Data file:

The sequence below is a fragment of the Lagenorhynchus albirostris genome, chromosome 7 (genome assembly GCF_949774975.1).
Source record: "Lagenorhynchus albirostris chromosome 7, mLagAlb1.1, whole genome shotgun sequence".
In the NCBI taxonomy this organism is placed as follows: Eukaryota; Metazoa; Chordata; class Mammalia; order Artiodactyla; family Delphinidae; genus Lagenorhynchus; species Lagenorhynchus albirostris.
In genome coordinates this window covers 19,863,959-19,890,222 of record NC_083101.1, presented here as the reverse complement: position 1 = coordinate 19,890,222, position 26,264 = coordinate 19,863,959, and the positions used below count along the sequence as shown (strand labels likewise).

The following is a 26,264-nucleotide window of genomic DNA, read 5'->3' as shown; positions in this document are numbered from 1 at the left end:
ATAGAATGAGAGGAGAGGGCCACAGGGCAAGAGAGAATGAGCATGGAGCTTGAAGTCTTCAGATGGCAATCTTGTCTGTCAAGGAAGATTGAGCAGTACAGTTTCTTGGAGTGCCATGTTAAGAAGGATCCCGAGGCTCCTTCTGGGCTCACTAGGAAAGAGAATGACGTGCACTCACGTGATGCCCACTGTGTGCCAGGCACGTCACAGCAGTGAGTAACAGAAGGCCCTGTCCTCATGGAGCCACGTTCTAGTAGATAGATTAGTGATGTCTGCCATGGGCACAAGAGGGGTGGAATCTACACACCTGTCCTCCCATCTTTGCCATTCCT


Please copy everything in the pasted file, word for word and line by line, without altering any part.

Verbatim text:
The sequence below is a fragment of the Lagenorhynchus albirostris genome, chromosome 7 (genome assembly GCF_949774975.1).
Source record: "Lagenorhynchus albirostris chromosome 7, mLagAlb1.1, whole genome shotgun sequence".
In the NCBI taxonomy this organism is placed as follows: Eukaryota; Metazoa; Chordata; class Mammalia; order Artiodactyla; family Delphinidae; genus Lagenorhynchus; species Lagenorhynchus albirostris.
In genome coordinates this window covers 19,863,959-19,890,222 of record NC_083101.1, presented here as the reverse complement: position 1 = coordinate 19,890,222, position 26,264 = coordinate 19,863,959, and the positions used below count along the sequence as shown (strand labels likewise).

The following is a 26,264-nucleotide window of genomic DNA, read 5'->3' as shown; positions in this document are numbered from 1 at the left end:
ATAGAATGAGAGGAGAGGGCCACAGGGCAAGAGAGAATGAGCATGGAGCTTGAAGTCTTCAGATGGCAATCTTGTCTGTCAAGGAAGATTGAGCAGTACAGTTTCTTGGAGTGCCATGTTAAGAAGGATCCCGAGGCTCCTTCTGGGCTCACTAGGAAAGAGAATGACGTGCACTCACGTGATGCCCACTGTGTGCCAGGCACGTCACAGCAGTGAGTAACAGAAGGCCCTGTCCTCATGGAGCCACGTTCTAGTAGATAGATTAGTGATGTCTGCCATGGGCACAAGAGGGGTGGAATCTACACACCTGTCCTCCCATCTTTGCCATTCCT